I wanted to revisit the taxi data example that I previously blogged about.  I had a 6GB file of 16 million taxi pickup locations and 260 taxi zones.  I wanted to determine the number of pickups in each zone, along with the sum of all the fares.  Below is a more in-depth review of what was done, but for those of you not wanting to read ahead, here are the result highlights:

Platform Command Time
ArcGIS 10.4 AddJoinManagement Out of memory
ArcGIS Pro Summarize Within 1h 27m*
ArcGIS Server Big Data GeoAnalytics with Big Data File Share Summarize Within

Aggregate Points

Manifold 9 GeomOverlayContained 3m 27s
Postgres/PostGIS ST_Contains 10m 30s
Postgres/PostGIS (optimized) ST_Contains 1m 40s
*I’m happy ArcGIS Pro ran at this speed, but I think it can do better.  This is a geodatabase straight out of the box. I think we can fiddle with indexes and even structuring the data to get things to run faster.  That is something I’ll work on next week.

Continue reading

Big data analytics with GIS – the CSULB pilot

Well folks, it’s happening. I’m about to take one of my most adventurist steps into these training classes yet.

With the release of Manifold 9, I’m going to offer a big data analytics class that includes gigabytes of data, multi-databases, statistical processing, and parallel processing. And, it is something you will be able to participate in using only freely available software. Imagine that, a big data analytics class with free software

Delivering 20GB of data at a bring your own device (BYOD) training class is a challenge. Also, with this high level work, it is a further challenge to decide what can fit into a one day workshop.

Thankfully, the California State University at Long Beach provided me with an opportunity to teach my workshop to their students this week. It was a blast!

More importantly I learned a lot about how to put together a deep-dive of a class like this together. 8 hours is simply too short!!

The students loved the workshop, and I loved teaching it. Stay tuned, as a live workshop will be up coming to a city near you, and an abbreviated online workshop will roll out in the next month.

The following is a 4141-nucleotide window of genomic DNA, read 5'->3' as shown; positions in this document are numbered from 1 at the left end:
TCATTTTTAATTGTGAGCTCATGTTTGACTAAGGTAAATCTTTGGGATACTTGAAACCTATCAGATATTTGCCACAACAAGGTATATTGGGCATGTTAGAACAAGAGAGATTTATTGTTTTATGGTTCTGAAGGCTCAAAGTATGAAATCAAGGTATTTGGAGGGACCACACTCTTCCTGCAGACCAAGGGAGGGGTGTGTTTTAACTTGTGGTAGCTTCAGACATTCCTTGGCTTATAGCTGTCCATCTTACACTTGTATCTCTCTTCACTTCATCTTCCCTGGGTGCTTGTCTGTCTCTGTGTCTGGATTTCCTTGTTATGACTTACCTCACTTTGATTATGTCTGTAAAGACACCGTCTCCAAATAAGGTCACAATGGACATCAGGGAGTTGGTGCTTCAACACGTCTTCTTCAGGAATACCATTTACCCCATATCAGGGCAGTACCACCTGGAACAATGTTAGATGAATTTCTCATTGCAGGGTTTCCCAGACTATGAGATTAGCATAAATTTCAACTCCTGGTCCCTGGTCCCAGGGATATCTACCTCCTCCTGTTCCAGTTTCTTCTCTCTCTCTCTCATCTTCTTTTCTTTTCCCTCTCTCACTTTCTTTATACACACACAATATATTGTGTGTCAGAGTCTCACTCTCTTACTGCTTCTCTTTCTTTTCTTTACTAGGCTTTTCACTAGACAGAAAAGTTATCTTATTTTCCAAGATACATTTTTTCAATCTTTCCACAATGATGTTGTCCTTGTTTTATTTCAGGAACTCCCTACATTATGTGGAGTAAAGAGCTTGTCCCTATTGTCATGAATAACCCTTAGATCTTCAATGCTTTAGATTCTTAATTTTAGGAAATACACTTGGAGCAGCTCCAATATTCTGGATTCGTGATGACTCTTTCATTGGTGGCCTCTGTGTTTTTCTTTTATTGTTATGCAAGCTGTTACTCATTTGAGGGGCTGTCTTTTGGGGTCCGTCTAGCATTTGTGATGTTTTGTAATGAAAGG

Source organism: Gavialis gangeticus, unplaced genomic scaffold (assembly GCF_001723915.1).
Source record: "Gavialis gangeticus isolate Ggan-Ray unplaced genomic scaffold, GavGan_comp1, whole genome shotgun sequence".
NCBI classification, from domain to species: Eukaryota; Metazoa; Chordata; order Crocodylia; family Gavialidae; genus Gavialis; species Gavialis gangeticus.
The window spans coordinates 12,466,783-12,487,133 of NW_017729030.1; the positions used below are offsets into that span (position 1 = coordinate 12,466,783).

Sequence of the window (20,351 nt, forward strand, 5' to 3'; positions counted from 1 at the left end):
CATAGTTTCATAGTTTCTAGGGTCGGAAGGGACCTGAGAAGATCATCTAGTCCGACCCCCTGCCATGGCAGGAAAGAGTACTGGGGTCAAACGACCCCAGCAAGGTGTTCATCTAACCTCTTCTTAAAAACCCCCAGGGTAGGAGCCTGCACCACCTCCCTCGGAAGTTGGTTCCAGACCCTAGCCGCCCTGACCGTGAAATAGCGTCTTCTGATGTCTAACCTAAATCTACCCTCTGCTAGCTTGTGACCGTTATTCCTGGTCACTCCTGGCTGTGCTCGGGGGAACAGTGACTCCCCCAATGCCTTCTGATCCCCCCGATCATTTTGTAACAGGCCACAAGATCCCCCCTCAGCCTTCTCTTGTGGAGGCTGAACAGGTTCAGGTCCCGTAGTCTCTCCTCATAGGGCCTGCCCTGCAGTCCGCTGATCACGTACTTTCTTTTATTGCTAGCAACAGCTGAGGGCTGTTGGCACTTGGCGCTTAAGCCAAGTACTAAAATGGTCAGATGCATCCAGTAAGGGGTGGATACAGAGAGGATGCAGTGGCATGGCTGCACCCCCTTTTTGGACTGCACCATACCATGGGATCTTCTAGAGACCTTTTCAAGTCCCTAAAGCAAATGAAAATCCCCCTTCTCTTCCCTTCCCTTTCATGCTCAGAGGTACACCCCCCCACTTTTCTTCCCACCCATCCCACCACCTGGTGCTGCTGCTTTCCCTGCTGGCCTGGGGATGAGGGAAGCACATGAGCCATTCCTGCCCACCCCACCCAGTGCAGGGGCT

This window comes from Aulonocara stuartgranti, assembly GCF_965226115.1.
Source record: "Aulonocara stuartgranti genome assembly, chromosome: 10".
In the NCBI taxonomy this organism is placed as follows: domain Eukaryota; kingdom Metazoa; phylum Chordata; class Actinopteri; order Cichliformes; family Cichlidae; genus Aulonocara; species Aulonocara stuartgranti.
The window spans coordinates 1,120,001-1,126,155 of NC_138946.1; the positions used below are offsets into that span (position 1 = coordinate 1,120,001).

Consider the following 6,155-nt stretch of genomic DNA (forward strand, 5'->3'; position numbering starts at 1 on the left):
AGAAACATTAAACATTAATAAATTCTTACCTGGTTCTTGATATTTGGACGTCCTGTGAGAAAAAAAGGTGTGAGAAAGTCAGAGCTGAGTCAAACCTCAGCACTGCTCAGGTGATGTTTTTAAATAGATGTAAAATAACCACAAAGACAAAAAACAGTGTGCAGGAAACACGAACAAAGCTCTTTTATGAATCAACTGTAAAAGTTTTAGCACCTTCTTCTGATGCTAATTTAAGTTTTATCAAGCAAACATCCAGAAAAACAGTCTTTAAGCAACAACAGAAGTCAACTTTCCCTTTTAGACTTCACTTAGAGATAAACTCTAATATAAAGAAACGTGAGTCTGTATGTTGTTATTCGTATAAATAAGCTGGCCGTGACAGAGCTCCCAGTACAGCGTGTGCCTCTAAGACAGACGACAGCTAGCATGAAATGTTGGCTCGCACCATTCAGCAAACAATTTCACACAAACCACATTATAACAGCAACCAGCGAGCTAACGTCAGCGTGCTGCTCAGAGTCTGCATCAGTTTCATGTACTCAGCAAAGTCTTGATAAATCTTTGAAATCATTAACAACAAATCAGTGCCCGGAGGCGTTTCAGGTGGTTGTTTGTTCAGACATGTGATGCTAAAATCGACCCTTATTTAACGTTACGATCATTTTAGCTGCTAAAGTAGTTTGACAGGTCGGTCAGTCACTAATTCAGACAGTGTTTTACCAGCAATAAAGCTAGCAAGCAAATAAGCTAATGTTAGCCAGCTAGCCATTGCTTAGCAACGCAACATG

Work smarter – not larger

When you were in Statistics 101, and the Professor said ok, we are now going to learn about the Central Limit Theorem, did you tune out? Did you sarcastically say when is someone going to grab me and order me to tell them about the Central Limit Theorem? Come on, admit it, you did.  Well, so did I – I was 18 years old, and couldn’t care less.

Well, you know what? Understanding the Central Limit Theorem has really big implications for big data analytics. Check out this 20 minute video, and you’ll see that by applying the Central Limit Theorem and some statistical theory, you can approximate the results of an expensive multi-server implementation for interrogating really large databases.

I’ll show you how you can obtain very precise estimates on really large databases by simply applying some basic statistics you should have learned Freshman year (but you were too busy partying, weren’t you?)


stay tuned, I’ll be coming out with a big data analytics class in the New Year.  If you want to learn more about SQL, programming, open source GIS, or Manifold, check out courses at  

Big Data GeoAnalytics – adding data

Continuing my series on big data geoanalytics, I wanted to show how to bring in large data sets so that we can start working with them. The data set we’ll use is the NYC taxi data that includes information on pickup and dropoffs. There are about 13 million records in a 2.2GB .csv file. That is not insanely large, but it is large enough for us to start messing around with it (don’t worry, I have a few 20GB+ data sets that I am working with and will eventually show that to you as well).